North Facing by Tony Peake: A South African atonement

The theme of adults manipulating children isn’t an unusual one in fiction – Atonement and The Go-Between are obvious examples – but the setting of Tony Peake’s new novel stood out for me. In it a man in his sixties has returned to South Africa where he was at boarding school, remembering the events which came to a climax as the world held its breath in the week of the Cuban Missile Crisis when he was twelve years old.

Paul is working his way towards the small town of Mokimolle. It’s the first time he’s been back to South Africa since he was a schoolboy, teased mercilessly by Afrikaans boys for his English parentage. Paul was a sensitive child, desperate to fit in and determined to join Andre du Toit’s club with its despotic rules. Unexpectedly invited into the inner sanctum, he was tasked with stealing anything that appeared unusual from a teacher’s study. Quickly promoted after his delivery of a comb, Paul found himself asked to write a report on Spier, the teacher determined to make his pupils question their world rather than soaking up received opinion. Paul diligently noted what seemed to be a friendship between Spier and Pheko, the school’s groundsman, horrified to see his report in the hands of Andre’s father the following Sunday. Played out against a backdrop of a febrile, post-Sharpeville South Africa, North Facing explores themes of awakening, culpability and atonement.

Peake vividly summons up 1960s’ white South Africa in the grips of fervent anti-communism, determined to go to any lengths to combat threats to its power. The present-day sections of his novel are narrated in the first person, distancing Paul from his younger self whose third-person narrative he occasionally interrupts. It’s an effective device, drawing you into the 1962 story line while signalling its far-reaching consequences. The depiction of colonial South Africa is neatly done: Paul’s determinedly English mother has brought her country with her complete with chintz-bedecked bungalow and Sunday roasts; the mutual fondness between the children and their parents’ servants contrasts with the racism absorbed by unquestioning young minds. Peake lightly sketches Paul’s sexual awakening –  a sudden, puzzling but fateful response – and his realisation of what he has been instrumental in bringing about is quietly delivered. It’s an engrossing, poignant coming-of-age novel whose revelation of the purpose of Paul’s journey brought me to tears.

19 thoughts on “North Facing by Tony Peake: A South African atonement”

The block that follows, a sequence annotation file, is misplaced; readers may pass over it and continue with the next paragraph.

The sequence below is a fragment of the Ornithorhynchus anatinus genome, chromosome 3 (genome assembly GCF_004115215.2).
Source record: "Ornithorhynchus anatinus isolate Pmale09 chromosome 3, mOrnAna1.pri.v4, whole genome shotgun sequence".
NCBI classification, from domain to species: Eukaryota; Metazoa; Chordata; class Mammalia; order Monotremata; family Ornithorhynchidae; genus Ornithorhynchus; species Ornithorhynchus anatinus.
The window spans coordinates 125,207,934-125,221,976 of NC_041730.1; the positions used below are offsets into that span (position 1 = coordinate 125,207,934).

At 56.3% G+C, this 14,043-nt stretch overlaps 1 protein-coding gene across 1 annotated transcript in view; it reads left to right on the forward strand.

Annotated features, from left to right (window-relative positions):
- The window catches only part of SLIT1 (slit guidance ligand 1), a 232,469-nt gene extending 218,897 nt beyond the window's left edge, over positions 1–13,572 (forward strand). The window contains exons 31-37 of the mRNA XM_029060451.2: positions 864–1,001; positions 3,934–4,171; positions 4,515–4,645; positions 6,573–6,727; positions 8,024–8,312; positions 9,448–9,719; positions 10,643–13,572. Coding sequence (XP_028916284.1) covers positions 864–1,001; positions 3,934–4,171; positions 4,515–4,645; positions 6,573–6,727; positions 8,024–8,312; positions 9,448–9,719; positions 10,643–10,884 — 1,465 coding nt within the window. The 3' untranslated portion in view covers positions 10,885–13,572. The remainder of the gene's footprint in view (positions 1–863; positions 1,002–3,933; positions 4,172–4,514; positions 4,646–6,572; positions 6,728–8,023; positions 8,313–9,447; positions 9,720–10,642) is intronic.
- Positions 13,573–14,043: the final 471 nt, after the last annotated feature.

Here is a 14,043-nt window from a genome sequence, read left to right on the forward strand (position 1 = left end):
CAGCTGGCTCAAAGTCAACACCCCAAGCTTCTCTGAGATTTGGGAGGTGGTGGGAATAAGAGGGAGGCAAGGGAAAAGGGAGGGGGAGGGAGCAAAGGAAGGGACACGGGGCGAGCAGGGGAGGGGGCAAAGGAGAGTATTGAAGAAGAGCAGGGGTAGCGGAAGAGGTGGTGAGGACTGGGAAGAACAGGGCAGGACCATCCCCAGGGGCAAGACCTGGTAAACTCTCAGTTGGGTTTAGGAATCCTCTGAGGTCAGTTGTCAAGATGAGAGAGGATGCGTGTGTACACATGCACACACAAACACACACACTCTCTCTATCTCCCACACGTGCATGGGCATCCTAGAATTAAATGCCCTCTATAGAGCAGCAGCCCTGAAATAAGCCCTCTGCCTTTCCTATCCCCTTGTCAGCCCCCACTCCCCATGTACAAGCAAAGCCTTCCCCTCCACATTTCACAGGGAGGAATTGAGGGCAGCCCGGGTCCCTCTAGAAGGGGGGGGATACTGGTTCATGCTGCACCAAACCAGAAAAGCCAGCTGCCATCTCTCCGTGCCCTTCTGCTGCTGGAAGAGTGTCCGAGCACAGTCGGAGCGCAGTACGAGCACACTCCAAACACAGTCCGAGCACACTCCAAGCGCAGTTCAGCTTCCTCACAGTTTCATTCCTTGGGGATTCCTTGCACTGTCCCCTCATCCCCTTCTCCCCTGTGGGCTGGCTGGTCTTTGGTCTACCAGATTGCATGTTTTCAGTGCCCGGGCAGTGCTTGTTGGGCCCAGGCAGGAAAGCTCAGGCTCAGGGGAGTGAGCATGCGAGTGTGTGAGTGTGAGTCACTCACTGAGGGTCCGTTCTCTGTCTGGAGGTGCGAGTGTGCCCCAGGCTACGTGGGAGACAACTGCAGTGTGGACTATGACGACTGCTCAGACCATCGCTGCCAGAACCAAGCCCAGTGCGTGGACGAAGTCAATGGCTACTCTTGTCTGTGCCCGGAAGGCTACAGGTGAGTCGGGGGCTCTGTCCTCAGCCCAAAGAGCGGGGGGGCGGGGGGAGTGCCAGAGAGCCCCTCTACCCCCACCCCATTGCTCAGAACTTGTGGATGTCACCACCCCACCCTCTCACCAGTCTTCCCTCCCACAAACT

1. I am exactly of an age with Paul and I remember not only the terror of that week of the Cuban missile crisis but also my horror of apartheid, which continued to develop throughout my teens and later years. I suspect that I would find this a very difficult read, but I shouldn’t let that stop me. Thanks for bringing it to my attention.

      1. It was supposed to be released on Nov 15 but seems to now be vague. There are other options, including e-book, I’m just cautious, several of my UK orders have vanished lately…

  2. This sounds powerful, and a tense read. I was wondering why I’d not heard of the author, and looking him up I see it’s been around 20 years since his last novel. It sounds like this was worth waiting for!

  3. Wonderful review. I’ve studied this time period and these themes in history classes, but that was years ago, and reading something in a history text is often less powerful than vicariously experiencing it through realistic fiction. Lately, I haven’t been inclined to read intense books, but I’ll add this one to my TBR.

    1. Delighted to hear that, and thank you. I think you’re right about vicariously experiencing history through fiction rather than an analytical text. Doesn’t always work, of course, but this seems a good example to me. Given that you’ve studied the period, I’d be interested to know what you think of it.

  4. This sounds like a great novel-with many layers it seems. I personally enjoy books that happen against a backdrop of a historical event that many people will remember, it makes the book more powerful I think.

    1. It was the Cuban missile crisis linked with South Africa in the ’60s that attracted me to the novel, Anne, but it’s also intensely personal and made all the more so by the knowledge of the author’s background.

  5. This sounds so good, but I have to admit that something I find unbearable in books is adult manipulation of children. I don’t think I’ve ever been as mad at a book as I was with Atonement. Is this one that bad?

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